'Darcy and O'Mara' is a novel by Arthur Cronin.
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Wednesday, October 01, 2008


Summer started after it was over and now it's well and truly gone. The wife's uncle says he once went through a marriage like that. He can't remember the name of the woman he was married to, or not married to -- he's not entirely sure (probably 'not' if he can't remember her name). All he remembers about her is that she didn't like one of his legs, and he thought that one was his best leg.

My cousin Albert was standing in the park, just admiring the sights and sounds and smells of a beautiful August evening. He noticed that there were some women behind him. He estimated that there were three of them, but he didn't count them. They might have counted themselves. There's safety in knowing how many of you there are. One of them was standing on one leg. He knows she has two legs because he counted them to make sure.

When they were in a kitchen twenty minutes later the place was packed. Albert estimated that there must have been over fifteen women in there with him. Some of them were drinking tea. Some were standing and some were sitting, or standing on no legs. There was a painting of a clown on the wall. He had three eyes. One of them was in his mouth. He was holding reading glasses with three lenses.

One of the women started singing. Her legs automatically responded to the song. Albert didn't count her legs, but she must have had at least four to perform the dance she did. When she finished the song and dance the other women applauded. They must have had at least forty hands to create such a sound, though some of them probably had more than two hands.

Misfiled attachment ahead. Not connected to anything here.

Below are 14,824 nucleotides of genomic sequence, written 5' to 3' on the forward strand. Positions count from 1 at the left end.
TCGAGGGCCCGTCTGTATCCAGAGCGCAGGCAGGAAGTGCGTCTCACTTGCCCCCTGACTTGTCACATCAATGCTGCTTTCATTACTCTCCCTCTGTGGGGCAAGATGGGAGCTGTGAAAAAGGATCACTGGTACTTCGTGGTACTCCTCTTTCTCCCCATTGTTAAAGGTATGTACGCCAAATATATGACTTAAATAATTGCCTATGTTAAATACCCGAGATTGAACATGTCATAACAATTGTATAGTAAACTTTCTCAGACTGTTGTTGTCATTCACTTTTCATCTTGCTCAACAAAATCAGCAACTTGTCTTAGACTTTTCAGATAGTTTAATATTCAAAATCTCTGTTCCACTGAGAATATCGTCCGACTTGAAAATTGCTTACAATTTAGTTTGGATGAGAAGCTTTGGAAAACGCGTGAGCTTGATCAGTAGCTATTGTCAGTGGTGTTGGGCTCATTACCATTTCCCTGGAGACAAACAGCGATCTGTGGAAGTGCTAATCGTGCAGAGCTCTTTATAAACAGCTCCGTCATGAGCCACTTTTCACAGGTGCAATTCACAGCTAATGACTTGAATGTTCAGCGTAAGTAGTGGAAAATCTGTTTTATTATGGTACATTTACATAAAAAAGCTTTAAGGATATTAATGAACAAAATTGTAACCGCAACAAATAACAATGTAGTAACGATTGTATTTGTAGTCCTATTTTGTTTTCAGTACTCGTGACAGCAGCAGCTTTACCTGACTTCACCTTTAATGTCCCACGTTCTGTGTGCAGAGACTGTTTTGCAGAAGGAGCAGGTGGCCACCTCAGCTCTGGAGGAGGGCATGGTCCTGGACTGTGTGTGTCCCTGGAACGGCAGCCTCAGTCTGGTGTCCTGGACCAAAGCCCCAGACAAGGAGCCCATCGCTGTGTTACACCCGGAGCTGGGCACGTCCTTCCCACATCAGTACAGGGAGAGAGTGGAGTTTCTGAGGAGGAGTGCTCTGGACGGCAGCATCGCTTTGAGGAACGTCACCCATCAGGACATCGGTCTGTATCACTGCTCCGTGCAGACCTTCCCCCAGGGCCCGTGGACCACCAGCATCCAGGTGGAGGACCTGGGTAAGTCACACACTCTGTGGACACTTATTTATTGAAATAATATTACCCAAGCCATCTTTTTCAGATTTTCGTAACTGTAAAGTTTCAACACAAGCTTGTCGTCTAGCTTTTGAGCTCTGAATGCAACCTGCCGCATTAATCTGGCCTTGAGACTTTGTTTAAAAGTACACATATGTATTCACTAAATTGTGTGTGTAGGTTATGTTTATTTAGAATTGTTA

By the time they got to the lake there were over fifty women with Albert. He thought it was time to whittle down the crowd, so he ran away through the fields. He loved running through the long grass as the sun set. He was so caught up in it that he paid no attention to the women, and when he finally stopped and turned around there was no one there. He felt lonely. He walked on with his head bowed. After the sun had gone down he found two women in the middle of a huge field.

The women were Vicky and Amanda. Vicky was grateful to her clothes for the way they always followed her around, but she was afraid that one day she'd take a right turn and they'd go left. This is why she never made any sudden movements. Her best friend was Amanda who was bored of her toes so she decided to get snails to be her toes instead. She trained the snails to move in formation and she followed them around. This suited Vicky because Amanda moved very slowly after her toes.

When Vicky's handbag was stolen they chased the thief. It took about two seconds for him to disappear from view, but they kept moving slowly onwards. They were still chasing him when Albert found them in the field. He promised to help them catch the thief. He enjoyed following them around. Fifty women was too many, and zero was too few, but two was just about right.

They never caught the thief, but he did return the bag. His dreams were haunted by the thought of the two women moving slowly yet inexorably forward. Vicky and Amanda were glad to have Albert's company because he gave them a sense of protection from thieves. He felt safe in the knowledge that they wouldn't multiply, though Amanda's toes probably would.

The moose's head over the fireplace doesn't seem terribly interested when the wife's niece shows him her favourite snails. One of them is called Bertie. She says she found him when he was stealing tomatoes from Japanese tourists.